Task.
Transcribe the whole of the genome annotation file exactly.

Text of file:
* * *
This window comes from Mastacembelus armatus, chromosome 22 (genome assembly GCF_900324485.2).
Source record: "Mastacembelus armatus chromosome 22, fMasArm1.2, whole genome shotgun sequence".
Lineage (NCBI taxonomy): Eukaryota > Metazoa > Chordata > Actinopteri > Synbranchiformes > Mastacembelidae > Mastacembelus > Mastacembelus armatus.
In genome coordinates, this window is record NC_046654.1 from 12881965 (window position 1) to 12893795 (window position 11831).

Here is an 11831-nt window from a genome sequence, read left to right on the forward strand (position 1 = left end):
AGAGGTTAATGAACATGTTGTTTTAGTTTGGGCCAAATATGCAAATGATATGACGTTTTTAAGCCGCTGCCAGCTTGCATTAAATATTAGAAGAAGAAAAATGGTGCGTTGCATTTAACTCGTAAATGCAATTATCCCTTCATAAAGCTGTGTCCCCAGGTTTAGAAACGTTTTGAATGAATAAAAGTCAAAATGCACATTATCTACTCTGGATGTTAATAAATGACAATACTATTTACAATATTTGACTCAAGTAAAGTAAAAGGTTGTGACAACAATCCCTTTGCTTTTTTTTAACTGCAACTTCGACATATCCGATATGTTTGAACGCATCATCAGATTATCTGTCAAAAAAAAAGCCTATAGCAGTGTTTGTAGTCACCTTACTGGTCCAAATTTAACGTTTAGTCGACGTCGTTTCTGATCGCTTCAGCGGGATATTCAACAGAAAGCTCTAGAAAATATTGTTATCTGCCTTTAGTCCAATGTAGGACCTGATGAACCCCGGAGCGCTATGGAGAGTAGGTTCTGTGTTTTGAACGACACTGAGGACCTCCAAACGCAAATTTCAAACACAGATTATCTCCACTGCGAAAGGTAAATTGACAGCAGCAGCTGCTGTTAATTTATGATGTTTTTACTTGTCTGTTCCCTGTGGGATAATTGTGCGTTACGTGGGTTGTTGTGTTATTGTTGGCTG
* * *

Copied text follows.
This window comes from Mastacembelus armatus, chromosome 22 (genome assembly GCF_900324485.2).
Source record: "Mastacembelus armatus chromosome 22, fMasArm1.2, whole genome shotgun sequence".
Lineage (NCBI taxonomy): Eukaryota > Metazoa > Chordata > Actinopteri > Synbranchiformes > Mastacembelidae > Mastacembelus > Mastacembelus armatus.
In genome coordinates, this window is record NC_046654.1 from 12881965 (window position 1) to 12893795 (window position 11831).

Here is an 11831-nt window from a genome sequence, read left to right on the forward strand (position 1 = left end):
AGAGGTTAATGAACATGTTGTTTTAGTTTGGGCCAAATATGCAAATGATATGACGTTTTTAAGCCGCTGCCAGCTTGCATTAAATATTAGAAGAAGAAAAATGGTGCGTTGCATTTAACTCGTAAATGCAATTATCCCTTCATAAAGCTGTGTCCCCAGGTTTAGAAACGTTTTGAATGAATAAAAGTCAAAATGCACATTATCTACTCTGGATGTTAATAAATGACAATACTATTTACAATATTTGACTCAAGTAAAGTAAAAGGTTGTGACAACAATCCCTTTGCTTTTTTTTAACTGCAACTTCGACATATCCGATATGTTTGAACGCATCATCAGATTATCTGTCAAAAAAAAAGCCTATAGCAGTGTTTGTAGTCACCTTACTGGTCCAAATTTAACGTTTAGTCGACGTCGTTTCTGATCGCTTCAGCGGGATATTCAACAGAAAGCTCTAGAAAATATTGTTATCTGCCTTTAGTCCAATGTAGGACCTGATGAACCCCGGAGCGCTATGGAGAGTAGGTTCTGTGTTTTGAACGACACTGAGGACCTCCAAACGCAAATTTCAAACACAGATTATCTCCACTGCGAAAGGTAAATTGACAGCAGCAGCTGCTGTTAATTTATGATGTTTTTACTTGTCTGTTCCCTGTGGGATAATTGTGCGTTACGTGGGTTGTTGTGTTATTGTTGGCTG